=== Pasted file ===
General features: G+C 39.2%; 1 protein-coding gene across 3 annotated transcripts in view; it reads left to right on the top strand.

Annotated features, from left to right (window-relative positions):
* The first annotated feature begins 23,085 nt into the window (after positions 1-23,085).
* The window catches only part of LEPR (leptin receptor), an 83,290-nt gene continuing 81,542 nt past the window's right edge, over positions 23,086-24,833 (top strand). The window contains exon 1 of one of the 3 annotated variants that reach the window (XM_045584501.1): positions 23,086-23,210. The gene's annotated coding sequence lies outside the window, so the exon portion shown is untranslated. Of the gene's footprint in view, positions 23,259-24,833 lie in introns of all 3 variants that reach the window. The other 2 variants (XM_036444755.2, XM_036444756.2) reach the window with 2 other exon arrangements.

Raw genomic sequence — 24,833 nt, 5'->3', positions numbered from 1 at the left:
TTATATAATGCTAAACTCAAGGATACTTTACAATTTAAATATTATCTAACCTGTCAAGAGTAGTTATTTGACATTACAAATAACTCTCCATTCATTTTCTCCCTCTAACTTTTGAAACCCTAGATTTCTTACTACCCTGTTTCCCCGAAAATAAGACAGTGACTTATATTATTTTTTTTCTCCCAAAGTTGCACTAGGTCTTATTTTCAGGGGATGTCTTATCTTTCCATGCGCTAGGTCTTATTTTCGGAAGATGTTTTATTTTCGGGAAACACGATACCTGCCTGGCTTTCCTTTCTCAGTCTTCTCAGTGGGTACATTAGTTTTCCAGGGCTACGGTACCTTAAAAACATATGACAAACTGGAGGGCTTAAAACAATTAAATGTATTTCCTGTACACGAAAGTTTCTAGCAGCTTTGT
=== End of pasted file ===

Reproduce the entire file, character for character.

General features: G+C 39.2%; 1 protein-coding gene across 3 annotated transcripts in view; it reads left to right on the top strand.

Annotated features, from left to right (window-relative positions):
* The first annotated feature begins 23,085 nt into the window (after positions 1-23,085).
* The window catches only part of LEPR (leptin receptor), an 83,290-nt gene continuing 81,542 nt past the window's right edge, over positions 23,086-24,833 (top strand). The window contains exon 1 of one of the 3 annotated variants that reach the window (XM_045584501.1): positions 23,086-23,210. The gene's annotated coding sequence lies outside the window, so the exon portion shown is untranslated. Of the gene's footprint in view, positions 23,259-24,833 lie in introns of all 3 variants that reach the window. The other 2 variants (XM_036444755.2, XM_036444756.2) reach the window with 2 other exon arrangements.

Raw genomic sequence — 24,833 nt, 5'->3', positions numbered from 1 at the left:
TTATATAATGCTAAACTCAAGGATACTTTACAATTTAAATATTATCTAACCTGTCAAGAGTAGTTATTTGACATTACAAATAACTCTCCATTCATTTTCTCCCTCTAACTTTTGAAACCCTAGATTTCTTACTACCCTGTTTCCCCGAAAATAAGACAGTGACTTATATTATTTTTTTTCTCCCAAAGTTGCACTAGGTCTTATTTTCAGGGGATGTCTTATCTTTCCATGCGCTAGGTCTTATTTTCGGAAGATGTTTTATTTTCGGGAAACACGATACCTGCCTGGCTTTCCTTTCTCAGTCTTCTCAGTGGGTACATTAGTTTTCCAGGGCTACGGTACCTTAAAAACATATGACAAACTGGAGGGCTTAAAACAATTAAATGTATTTCCTGTACACGAAAGTTTCTAGCAGCTTTGT